San Juan mayor feuds with energy firm when it threatens to stop work after audit request

A man watches his cell phone while waiting at Humacao Arena refugee center for the imminent impact of Maria, a Category 5 hurricane that threatens to hit the eastern region of the island with sustained winds of 175 miles per hour, in Humacao, Puerto Rico, Tuesday, September 19, 2017. About 137 citizens arrived at the refuge from different parts of the eastern region of the Island. (AP Photo/Carlos Giusti)

(ABC)– A letter sent by Puerto Rico Gov. Ricardo Rossello to the Department of Homeland Security’s inspector general’s office on Wednesday touched off a Twitter feud and later apology by the small Montana-based company that earned a contract to restore power on the island.

Whitefish’s relative lack of experience — coupled with the fact that it is based in Interior Secretary Ryan Zinke’s hometown — has fueled questions about how it secured the $300 million contract.

“I request that your office complete its review of the Whitefish Contract so that a final determination can be made as to the Whitefish Contract and address any other issues regarding the same by Monday, October 30, 2017,” Rossello wrote in the letter.

San Juan Mayor Carmen Yulin Cruz — a frequent opponent of President Donald Trump — got into a brief Twitter battle with Whitefish after the governor made the request. She accused the company of “admitting political motivations.”

“If @WhitefishEnergy feels that asking for transparency is ‘misplaced,’ what are they afraid we will find,” she tweeted.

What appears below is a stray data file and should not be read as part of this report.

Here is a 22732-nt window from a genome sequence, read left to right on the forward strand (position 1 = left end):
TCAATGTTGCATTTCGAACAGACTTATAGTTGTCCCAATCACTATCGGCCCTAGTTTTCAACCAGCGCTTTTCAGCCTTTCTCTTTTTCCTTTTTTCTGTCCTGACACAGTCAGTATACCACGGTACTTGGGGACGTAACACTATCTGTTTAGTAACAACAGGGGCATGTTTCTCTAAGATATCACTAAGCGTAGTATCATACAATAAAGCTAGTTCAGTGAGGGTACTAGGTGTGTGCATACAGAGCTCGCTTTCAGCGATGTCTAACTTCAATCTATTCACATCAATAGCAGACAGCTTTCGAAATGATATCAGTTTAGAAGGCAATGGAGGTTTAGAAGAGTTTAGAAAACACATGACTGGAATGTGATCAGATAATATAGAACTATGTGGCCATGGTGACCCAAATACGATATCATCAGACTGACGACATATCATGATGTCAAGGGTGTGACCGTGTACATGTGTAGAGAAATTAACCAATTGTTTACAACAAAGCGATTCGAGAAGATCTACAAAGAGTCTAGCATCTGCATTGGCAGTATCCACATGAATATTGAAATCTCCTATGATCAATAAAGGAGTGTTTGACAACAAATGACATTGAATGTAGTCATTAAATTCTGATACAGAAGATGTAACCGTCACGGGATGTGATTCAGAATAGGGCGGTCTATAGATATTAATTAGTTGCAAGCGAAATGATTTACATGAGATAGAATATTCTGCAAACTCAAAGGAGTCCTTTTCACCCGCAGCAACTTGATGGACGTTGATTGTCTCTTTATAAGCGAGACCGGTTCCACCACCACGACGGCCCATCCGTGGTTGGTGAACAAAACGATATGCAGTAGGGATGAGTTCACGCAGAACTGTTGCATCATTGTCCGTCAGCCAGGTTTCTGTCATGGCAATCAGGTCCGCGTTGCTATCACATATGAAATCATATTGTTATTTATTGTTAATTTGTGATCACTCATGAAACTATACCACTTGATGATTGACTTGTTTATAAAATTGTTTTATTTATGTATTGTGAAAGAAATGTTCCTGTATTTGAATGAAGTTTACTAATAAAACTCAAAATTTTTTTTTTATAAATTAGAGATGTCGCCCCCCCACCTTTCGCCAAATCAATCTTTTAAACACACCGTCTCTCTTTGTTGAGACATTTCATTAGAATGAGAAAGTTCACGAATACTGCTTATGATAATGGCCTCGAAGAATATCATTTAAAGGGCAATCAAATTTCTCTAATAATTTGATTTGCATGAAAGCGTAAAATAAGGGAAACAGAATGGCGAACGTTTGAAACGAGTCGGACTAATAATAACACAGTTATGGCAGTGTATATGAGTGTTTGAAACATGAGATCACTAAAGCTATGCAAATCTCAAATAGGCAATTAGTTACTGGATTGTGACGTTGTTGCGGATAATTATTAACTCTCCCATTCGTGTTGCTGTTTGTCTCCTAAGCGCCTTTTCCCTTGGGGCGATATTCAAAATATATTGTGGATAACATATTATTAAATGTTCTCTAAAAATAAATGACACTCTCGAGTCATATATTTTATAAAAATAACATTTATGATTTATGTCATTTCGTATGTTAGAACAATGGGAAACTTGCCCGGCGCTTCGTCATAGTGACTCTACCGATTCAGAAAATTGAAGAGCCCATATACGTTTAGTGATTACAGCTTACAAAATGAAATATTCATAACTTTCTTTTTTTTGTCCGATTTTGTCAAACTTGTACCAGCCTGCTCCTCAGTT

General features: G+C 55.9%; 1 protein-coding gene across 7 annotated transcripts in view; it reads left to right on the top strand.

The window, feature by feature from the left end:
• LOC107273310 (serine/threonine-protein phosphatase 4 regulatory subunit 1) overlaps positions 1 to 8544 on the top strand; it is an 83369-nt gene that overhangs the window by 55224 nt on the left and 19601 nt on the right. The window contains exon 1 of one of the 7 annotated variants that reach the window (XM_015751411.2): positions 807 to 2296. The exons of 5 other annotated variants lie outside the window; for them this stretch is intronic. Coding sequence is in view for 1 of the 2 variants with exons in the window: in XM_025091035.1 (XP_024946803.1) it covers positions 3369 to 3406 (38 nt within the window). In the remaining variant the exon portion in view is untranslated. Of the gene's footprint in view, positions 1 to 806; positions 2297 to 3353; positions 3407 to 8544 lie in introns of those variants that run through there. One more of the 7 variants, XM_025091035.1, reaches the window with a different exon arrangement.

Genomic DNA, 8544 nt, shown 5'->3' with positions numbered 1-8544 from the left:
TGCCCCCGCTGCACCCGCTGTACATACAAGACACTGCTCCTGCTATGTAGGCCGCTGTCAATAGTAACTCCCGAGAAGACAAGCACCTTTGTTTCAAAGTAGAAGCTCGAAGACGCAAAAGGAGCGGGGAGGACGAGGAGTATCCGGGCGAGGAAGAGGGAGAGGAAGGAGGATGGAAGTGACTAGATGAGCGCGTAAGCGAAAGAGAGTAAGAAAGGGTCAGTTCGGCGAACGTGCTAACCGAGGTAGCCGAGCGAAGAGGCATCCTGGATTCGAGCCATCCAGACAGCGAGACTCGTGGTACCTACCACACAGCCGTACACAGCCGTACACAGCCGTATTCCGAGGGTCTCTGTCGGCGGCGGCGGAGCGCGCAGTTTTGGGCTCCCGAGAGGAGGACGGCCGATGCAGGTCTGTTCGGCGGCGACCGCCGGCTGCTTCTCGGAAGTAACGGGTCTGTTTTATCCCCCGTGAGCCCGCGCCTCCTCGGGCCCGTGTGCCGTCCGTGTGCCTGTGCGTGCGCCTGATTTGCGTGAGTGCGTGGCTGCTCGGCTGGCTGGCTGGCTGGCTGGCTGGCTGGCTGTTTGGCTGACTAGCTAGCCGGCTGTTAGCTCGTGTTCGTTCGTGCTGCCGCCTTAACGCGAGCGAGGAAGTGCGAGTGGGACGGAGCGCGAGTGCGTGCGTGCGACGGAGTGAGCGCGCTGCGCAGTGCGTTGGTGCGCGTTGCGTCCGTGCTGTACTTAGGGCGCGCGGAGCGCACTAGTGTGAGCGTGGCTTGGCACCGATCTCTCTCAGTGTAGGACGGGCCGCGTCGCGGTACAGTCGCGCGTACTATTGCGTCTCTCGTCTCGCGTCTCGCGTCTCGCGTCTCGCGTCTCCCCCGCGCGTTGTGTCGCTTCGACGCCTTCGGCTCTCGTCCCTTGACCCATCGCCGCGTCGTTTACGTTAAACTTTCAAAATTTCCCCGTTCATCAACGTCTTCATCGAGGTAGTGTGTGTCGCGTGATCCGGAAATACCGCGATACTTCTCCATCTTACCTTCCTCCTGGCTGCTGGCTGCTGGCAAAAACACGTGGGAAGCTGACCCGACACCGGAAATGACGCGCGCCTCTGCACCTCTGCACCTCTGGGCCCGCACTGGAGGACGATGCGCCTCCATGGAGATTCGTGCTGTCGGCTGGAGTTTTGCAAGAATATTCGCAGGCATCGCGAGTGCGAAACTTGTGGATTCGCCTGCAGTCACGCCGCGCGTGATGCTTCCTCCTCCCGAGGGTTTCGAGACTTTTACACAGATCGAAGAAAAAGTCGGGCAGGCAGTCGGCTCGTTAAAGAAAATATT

Whitefish responded to Cruz on Twitter and asked if it should send its workers home or allow them to keep working in the city.

“We’ve got 44 linemen rebuilding power lines in your city & 40 more men just arrived. Do you want us to send them back or keep working?” Whitefish Energy tweeted Wednesday.

Cruz responded with the following statement: “They are threatening not to do their job which frankly is quite irregular for a company hired to the work for the public sector.”

Cruz had called the contract “alarming” in an interview with Yahoo News on Wednesday and said it should be “voided.”

“The contract should be voided right away and a proper process which is clear, transparent, legal, moral and ethical should take place,” she said.

Whitefish later apologized for the comments, saying it wished to “make good progress” and help everyone in Puerto Rico.

“Mayor Cruz and everyone in Puerto Rico -– on behalf of our employees, we would like to apologize for our comments earlier today, which did not represent who we are and how important this work is to help Puerto Rico’s recovery,” the company said in a statement. “We have a strong team on the ground, we are working hard and making good progress.

Republicans and Democrats on Capitol Hill have also called for an investigation into the contract.

Many lawmakers questioned why the Puerto Rico Electric Power Authority had chose to work with Whitefish instead of reaching out to the American Public Power Association, which normally matches states hit by disasters with nearby public power utilities who have offered up crews and equipment.

Founded in 2015, Whitefish says it has mobilized a team of nearly 300 subcontractors in Puerto Rico, with more on the way, to help restore the island’s electrical infrastructure in the wake of Hurricane Maria.

The company says it called Puerto Rico before Maria hit to pitch its own services.

Whitefish “showed up at the right place at the right time and that’s how they got the contract,” Sen. Marco Rubio, R-Fla., told ABC News. “We want to see restoration pick up. Every day that they’re without power is a day that economy isn’t functioning and it’s another day people are suffering.”

Rossello said the Federal Emergency Management Agency (FEMA) also had questions about how the Puerto Rico Electric Power Authority had awarded the contract to Whitefish Energy, which had just two full-time employees when the contract was signed, but that FEMA had no comment on the contract at this time because “it appeared to comply 100 percent with FEMA regulations.”

Only 25 percent of the island has power 35 days after Maria hit the island, according to the governor’s office.

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